Doug Ghim


In the United States, the Cold War brought huge change to the nation. People were introduced to the idea of bombing after World War II in Japan, and the concept of the nuclear bomb was exposed. Things changed politically as well. Propaganda started to grow as the hatred for communism began. McCarthy’s Red Scare kept the nation on their toes and living in fear that the Soviets might bomb the US because of the accused “espionage” within the country.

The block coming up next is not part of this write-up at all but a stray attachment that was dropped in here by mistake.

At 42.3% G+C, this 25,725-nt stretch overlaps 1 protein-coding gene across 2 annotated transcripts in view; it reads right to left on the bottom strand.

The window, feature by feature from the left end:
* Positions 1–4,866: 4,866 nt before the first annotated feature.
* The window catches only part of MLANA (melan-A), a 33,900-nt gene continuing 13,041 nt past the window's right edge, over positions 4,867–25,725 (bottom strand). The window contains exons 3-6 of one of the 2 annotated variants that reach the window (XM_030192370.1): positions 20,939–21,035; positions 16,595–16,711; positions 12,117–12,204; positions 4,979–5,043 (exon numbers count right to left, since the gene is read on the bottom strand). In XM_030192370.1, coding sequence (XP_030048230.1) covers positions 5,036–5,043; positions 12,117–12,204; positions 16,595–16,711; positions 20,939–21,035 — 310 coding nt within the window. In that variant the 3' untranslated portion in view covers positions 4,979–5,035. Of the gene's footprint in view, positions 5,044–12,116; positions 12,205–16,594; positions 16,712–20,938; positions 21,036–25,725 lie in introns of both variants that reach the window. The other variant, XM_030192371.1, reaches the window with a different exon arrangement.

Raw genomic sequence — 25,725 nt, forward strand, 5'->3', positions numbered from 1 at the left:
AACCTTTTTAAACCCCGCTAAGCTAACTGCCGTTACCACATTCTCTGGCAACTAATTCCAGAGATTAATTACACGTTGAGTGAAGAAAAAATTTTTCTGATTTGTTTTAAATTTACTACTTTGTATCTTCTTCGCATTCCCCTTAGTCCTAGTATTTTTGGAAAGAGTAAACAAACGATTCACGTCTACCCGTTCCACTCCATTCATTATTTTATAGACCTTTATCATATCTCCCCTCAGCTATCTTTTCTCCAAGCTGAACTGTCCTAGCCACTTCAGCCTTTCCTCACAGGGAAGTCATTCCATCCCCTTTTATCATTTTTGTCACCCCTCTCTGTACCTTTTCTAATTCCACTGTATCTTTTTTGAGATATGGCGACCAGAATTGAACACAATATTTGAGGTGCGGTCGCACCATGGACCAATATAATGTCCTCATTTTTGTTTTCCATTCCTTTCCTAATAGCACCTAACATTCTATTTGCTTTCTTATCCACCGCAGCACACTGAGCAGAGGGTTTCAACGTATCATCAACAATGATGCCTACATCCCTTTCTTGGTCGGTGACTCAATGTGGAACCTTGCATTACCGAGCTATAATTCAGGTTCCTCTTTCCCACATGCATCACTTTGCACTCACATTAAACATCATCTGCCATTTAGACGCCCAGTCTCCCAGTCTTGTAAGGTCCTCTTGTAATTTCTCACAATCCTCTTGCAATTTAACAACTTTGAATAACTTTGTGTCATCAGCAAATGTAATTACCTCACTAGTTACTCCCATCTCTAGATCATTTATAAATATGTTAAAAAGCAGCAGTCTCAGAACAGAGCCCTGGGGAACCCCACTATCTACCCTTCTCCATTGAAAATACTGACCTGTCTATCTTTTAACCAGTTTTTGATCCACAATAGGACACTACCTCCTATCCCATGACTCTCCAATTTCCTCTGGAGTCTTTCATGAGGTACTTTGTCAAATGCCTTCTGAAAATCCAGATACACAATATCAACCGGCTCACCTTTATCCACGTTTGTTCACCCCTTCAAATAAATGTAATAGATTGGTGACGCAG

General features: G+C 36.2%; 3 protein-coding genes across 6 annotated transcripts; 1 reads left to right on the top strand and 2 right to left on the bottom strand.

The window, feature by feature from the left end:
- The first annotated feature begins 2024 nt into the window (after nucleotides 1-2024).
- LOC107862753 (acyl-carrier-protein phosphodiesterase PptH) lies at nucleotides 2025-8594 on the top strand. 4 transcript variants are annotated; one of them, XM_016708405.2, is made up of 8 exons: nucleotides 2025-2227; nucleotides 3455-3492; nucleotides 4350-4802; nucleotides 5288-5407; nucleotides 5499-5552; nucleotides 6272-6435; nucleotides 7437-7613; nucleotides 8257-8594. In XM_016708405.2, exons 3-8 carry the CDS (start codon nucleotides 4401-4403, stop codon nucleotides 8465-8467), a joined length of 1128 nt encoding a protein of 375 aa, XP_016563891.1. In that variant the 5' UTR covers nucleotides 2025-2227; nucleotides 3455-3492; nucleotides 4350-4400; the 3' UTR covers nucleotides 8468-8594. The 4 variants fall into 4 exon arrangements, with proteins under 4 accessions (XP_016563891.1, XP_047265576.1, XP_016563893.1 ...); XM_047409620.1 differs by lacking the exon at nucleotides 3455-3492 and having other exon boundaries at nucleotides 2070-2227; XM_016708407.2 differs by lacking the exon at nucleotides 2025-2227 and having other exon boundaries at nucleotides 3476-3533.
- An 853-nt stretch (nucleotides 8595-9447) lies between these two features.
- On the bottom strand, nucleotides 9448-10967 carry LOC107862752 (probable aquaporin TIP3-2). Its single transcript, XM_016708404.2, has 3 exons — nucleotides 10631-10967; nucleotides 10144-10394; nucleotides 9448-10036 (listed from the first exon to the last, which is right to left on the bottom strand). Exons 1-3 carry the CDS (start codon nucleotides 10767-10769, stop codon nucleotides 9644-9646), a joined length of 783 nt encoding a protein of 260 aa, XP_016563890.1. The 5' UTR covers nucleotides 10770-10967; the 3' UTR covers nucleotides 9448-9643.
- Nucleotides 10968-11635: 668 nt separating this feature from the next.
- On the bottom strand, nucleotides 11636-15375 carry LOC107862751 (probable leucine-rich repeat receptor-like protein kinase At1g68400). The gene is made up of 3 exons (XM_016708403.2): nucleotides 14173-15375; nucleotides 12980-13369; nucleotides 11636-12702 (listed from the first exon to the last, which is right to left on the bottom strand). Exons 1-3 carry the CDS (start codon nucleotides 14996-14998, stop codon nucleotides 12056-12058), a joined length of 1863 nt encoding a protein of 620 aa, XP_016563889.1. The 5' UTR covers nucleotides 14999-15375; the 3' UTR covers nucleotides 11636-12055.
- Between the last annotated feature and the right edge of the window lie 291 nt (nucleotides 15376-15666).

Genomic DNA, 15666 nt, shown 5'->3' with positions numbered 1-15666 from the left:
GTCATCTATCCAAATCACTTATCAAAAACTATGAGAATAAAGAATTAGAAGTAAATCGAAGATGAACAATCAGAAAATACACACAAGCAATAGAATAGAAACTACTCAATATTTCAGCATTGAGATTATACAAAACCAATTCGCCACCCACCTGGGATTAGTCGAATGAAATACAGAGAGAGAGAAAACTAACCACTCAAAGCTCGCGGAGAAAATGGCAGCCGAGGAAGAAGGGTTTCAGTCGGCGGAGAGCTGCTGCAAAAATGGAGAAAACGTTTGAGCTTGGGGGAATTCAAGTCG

As all of this was going on, Civil Rights began to break out. The fight against racial discrimination started to evolve while the Cold War took place. It became vital that Civil Rights to be settled in order for the nation to be able to fight and win the war against communism. Politicians even understood that discrimination was imperative if they wanted to win the war, therefore Presidents, such as Nixon, used the idea of civil rights as a platform to run for presidency. There was also the element of the United States being under scrutiny amongst the rest of the world, for they were watched for their every move, and every mistake. If the United States could not maintain social order in their own country, how are they supposed to be able to fight against another powerful country and criticize their social systems? Civil rights activists picked the absolute perfect time to stage a movement and push for equality. The whole world was aware of all of these protests and the poor treatment of the minorities, so there was no choice but to go along and pass the Civil Rights Act of 1964. As Nixon stated, “the whole world is watching us. When we fail to grant equality to all, that makes news – bad news – for America all over the world.” Without the unity of the country itself, the United States would not be able to contest in this war.